Microsoft has just announced the release of Microsoft Fabric and Copilot for Power BI. Fabric's flexible data architecture and Copilot's artificial intelligence capabilities promise to change the experience for Power BI users. However, beyond the hype, what will be the real impact of Microsoft Fabric for Power BI users?
Last Tuesday, May 23, Microsoft introduced two new capabilities for Power BI: Microsoft Fabric and Copilot.
Microsoft Fabric is Microsoft's proposal to create a flexible data architecture around Power BI. Copilot provides Power BI users with advanced artificial intelligence capabilities based on machine learning and natural language processing (NLP).
Microsoft Fabric and Copilot in context
Both Microsoft Fabric and Copilot aim to address the urgent need for organizations to transform their data into value.
The years go by and Big Data is still not all that it first promised to be. The amount of data generated by companies is increasing every year and yet, according to a recent IBM study, 90% of this data is never successfully used for any strategic purpose.
In other words, more data does not mean more value or business intelligence.
Microsoft aims to solve these issues with Microsoft Fabric, a "human-centric, end-to-end analytics product that brings together all of an organization's data and analytics in one place."
Copilot's arrival in Power BI should come as a surprise to no one. The release of ChatGPT put large multi-modal artificial intelligence models based on natural language processing (NLP) in the spotlight.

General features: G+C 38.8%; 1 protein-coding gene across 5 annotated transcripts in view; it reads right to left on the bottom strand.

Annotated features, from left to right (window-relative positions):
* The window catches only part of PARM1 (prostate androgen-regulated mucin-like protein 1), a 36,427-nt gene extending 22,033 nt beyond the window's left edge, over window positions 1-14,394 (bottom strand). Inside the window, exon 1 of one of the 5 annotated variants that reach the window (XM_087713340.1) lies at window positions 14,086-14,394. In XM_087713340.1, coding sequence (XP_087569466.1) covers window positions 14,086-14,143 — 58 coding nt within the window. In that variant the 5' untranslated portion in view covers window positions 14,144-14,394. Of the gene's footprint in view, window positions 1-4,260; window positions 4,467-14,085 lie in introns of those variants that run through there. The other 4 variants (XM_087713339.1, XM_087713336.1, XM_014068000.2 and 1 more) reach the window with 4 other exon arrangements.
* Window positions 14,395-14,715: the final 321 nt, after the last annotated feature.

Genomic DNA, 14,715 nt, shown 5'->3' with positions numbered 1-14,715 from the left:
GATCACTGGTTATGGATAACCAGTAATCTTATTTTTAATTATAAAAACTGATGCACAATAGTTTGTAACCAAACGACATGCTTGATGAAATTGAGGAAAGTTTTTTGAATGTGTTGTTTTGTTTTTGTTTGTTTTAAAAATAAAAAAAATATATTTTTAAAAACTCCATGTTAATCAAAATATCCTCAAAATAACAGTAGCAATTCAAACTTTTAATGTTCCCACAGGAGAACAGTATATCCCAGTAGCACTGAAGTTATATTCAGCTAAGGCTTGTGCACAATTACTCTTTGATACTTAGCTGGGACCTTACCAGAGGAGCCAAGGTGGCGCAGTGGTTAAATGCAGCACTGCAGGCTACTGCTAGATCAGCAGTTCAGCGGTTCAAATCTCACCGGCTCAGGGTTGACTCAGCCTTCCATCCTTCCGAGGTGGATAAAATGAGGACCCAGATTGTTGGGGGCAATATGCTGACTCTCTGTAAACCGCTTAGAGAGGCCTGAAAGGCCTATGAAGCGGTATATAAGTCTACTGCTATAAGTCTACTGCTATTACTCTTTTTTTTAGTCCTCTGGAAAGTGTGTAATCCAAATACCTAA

Since then, the vast majority of technology vendors are developing and integrating 'their own versions of ChatGPT' into their platforms and software and that is precisely what Microsoft has done with Copilot.
Beyond casuistry, Microsoft Fabric and Copilot have one thing in common: both capabilities promise to change the Power BI user experience.
What is Microsoft Fabric?
Microsoft Fabric promises to consolidate itself as an all-in analytical environment: data integration (Data Factory), data engineering (Synapse Data Engineering), data warehouse (Synapse Data Warehouse), data science (Synapse Data Science) and BI analytics (Power BI).
The integration of all the disciplines linked to the world of data in a single environment goes beyond providing flexibility, providing the ultimate opportunity for full collaboration between data engineers, data scientists, data analysts and business users. Greater cohesion between tools can help the entire organization work together to achieve the same goal: transforming data into business value and consolidating, this time for real, a data-driven culture that allows corporations to take advantage of the data they generate, or at least a greater percentage of it.